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Online auctions ‘work for agents and vendors’ insists digital operator

An online auction platform which works with estate agents says this method of selling homes works, with four sales in one county in just one month.

Recently the HomeOwners’ Alliance produced a report highly critical of online auctions but now SDL Auctions, working in partnership with East Midlands agency Newton Fallowell, says four Lincolnshire properties “have flown out of the door in just one month.”

One bungalow within the four mentioned sold in just one week; the property is of non-standard construction, so the plot was offered with the potential for redevelopment, subject to planning permission and sold for £56,000.

“This is further evidence of the growing momentum of online auction sales. Both vendors and buyers are attracted by the transparency of the process, the fixed timeline for the auction and the short completion time when the virtual hammer falls” says Jason Lee, national sales manager at SDL Auctions. 

Just over a year ago the platform began working with Newton Fallowell and Goodchilds; now the agency’s Mark Newton says: “Our partnership with SDL Auctions means we are utilising all methods of sale, reaching more potential buyers and driving the best possible price within a fixed time frame.

“This partnership means that we’re not like many estate agents who only sell property in one way – we listen to our vendors’ circumstances and offer the best advice for them and their property.”

The HomeOwners’ Alliance has accused estate agents of “milking buyers for profits” through online auctions, which the organisation describes as “murky”. It says online auctions - frequently called the Modern Method of Auction - are capitalising on a high level of fall-throughs in the current poor private treaty market.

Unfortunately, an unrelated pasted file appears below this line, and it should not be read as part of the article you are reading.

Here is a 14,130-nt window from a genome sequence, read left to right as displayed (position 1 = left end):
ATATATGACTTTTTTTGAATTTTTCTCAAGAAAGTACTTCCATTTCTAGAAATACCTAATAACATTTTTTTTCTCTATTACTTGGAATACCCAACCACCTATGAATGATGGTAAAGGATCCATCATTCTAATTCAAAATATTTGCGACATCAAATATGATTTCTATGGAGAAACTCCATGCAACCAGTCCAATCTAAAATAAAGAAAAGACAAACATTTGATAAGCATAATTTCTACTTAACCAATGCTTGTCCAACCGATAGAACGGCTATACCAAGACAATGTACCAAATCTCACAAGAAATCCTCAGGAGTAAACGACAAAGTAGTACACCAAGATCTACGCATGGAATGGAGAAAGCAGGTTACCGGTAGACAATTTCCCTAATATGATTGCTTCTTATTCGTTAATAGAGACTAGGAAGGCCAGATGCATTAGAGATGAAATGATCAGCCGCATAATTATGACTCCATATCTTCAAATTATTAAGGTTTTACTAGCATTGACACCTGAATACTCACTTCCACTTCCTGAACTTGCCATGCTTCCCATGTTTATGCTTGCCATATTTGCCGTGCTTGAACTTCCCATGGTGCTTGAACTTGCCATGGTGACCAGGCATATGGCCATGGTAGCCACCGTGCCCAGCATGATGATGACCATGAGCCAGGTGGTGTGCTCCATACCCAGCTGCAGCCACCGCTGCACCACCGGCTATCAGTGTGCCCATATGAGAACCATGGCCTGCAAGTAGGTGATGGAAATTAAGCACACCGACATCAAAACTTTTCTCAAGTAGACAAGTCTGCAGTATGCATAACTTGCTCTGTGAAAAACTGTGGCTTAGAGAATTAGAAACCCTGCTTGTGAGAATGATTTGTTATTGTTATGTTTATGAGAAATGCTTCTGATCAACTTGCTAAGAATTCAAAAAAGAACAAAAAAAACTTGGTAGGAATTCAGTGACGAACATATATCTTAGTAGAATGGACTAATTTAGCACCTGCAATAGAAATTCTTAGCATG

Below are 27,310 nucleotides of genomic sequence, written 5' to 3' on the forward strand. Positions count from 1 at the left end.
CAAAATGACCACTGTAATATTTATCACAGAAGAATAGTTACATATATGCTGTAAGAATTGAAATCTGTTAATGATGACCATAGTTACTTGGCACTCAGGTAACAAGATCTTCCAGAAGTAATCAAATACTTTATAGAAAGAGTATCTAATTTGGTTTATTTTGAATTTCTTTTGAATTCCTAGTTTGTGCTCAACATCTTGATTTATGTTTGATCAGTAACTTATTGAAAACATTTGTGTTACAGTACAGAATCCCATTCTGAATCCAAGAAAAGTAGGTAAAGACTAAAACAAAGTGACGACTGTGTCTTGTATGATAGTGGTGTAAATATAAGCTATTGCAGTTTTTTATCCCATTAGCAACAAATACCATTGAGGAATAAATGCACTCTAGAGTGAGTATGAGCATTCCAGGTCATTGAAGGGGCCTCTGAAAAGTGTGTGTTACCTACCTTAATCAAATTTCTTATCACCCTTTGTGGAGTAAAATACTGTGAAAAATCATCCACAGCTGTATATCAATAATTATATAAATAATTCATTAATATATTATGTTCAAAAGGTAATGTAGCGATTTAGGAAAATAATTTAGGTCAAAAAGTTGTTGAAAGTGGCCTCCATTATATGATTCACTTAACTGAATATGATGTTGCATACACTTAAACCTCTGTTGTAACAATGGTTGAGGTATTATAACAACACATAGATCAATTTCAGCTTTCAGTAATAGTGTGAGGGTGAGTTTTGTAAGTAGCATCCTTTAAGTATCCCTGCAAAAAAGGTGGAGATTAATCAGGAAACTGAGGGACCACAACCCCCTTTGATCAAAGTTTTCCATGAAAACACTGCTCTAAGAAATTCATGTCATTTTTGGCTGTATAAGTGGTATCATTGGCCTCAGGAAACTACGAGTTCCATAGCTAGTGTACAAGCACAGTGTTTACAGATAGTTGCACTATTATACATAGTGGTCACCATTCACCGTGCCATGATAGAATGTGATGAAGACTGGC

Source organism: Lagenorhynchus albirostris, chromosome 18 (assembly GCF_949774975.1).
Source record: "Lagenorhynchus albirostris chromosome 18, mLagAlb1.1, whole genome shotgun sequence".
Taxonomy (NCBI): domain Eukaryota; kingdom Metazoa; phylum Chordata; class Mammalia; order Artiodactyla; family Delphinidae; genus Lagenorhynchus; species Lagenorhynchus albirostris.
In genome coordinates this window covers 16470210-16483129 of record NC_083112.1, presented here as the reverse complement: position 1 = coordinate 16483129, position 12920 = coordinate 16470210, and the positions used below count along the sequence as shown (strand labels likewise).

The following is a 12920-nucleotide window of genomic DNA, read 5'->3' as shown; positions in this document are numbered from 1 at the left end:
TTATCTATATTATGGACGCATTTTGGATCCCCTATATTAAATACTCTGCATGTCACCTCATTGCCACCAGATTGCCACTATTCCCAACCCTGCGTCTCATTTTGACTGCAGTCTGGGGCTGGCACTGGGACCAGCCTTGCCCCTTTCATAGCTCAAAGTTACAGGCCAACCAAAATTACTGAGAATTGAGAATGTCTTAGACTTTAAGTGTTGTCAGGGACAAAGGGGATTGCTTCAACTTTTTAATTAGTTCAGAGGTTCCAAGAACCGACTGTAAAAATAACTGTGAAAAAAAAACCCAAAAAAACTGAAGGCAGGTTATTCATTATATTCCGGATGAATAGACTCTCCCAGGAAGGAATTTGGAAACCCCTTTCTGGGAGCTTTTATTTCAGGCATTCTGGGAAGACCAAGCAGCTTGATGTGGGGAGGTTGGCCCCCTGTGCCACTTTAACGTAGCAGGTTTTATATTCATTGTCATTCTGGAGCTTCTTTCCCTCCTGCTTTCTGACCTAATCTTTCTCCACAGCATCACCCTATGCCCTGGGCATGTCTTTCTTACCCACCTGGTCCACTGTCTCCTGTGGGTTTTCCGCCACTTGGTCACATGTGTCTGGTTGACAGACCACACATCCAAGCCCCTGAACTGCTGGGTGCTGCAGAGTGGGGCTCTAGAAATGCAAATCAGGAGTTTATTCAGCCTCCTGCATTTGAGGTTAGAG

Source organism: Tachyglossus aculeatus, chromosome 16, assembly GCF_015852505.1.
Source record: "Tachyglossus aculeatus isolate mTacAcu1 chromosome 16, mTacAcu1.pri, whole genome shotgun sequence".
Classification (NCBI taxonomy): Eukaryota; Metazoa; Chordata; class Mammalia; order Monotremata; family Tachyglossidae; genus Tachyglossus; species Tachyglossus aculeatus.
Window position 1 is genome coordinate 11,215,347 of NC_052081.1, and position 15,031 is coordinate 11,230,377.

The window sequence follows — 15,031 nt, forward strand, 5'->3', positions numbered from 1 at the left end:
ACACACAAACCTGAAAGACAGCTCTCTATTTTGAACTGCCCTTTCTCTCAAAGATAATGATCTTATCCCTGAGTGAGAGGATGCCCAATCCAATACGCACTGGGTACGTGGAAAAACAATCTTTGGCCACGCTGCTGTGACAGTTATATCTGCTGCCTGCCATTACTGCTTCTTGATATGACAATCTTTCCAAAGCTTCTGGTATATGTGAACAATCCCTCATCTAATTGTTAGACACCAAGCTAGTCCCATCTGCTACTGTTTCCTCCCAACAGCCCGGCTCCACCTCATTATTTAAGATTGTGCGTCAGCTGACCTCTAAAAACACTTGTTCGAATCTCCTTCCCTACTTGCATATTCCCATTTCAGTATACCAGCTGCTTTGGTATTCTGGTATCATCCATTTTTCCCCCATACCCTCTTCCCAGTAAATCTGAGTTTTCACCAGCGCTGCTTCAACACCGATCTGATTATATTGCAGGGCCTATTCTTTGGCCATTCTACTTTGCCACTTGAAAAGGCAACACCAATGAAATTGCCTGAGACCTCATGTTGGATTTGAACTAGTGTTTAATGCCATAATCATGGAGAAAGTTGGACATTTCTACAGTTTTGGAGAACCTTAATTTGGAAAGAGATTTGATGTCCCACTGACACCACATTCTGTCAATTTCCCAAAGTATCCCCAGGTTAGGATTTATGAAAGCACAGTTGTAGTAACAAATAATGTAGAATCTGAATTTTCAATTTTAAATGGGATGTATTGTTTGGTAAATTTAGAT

But it says: “Our investigation suggests some high-street agents are still getting to grips with how this [reservation fee] works. This must be paid upfront by the winning bidder at the auction’s close by debit or credit card or bank transfer and can be anything upwards of 2.5 per cent + VAT. There is usually a minimum reservation fee of at least £5,000 + VAT.”

The HOA continues: “And it [the reservation fee] doesn’t usually form part of the overall price paid; it’s an add-on which goes straight to the auctioneers and estate agent.”

The alliance says that the reservation fee - even if shared equally between an estate agent and an auction platform - means the agent stands to receive more from the buyer than would be the case from a seller when using a traditional commission basis, particularly on lower-price properties. 

Estate Agent Today carried the HOA story here and a response by IAMSold here.

Poll: Online auctions - would your agency use one?

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    The Homeowners Alliance is quite correct. The extremely high commission paid by purchasers under most of these online methods is unconscionable. It affects the amount the vendor will achieve for his property, it reduces bidders and sometimes means that a property does not sell because it does not quite reach its reserve. Most vendors are not told this when they sign up to a no fee contract and they are not told that the primary duty of care of the agent falls to the buyer and not the seller in these circumstances. It is hardly surprising that Trading Standards are currently looking into online models of auction. There is definitely a place for online auctions and they will grow but not in this way.

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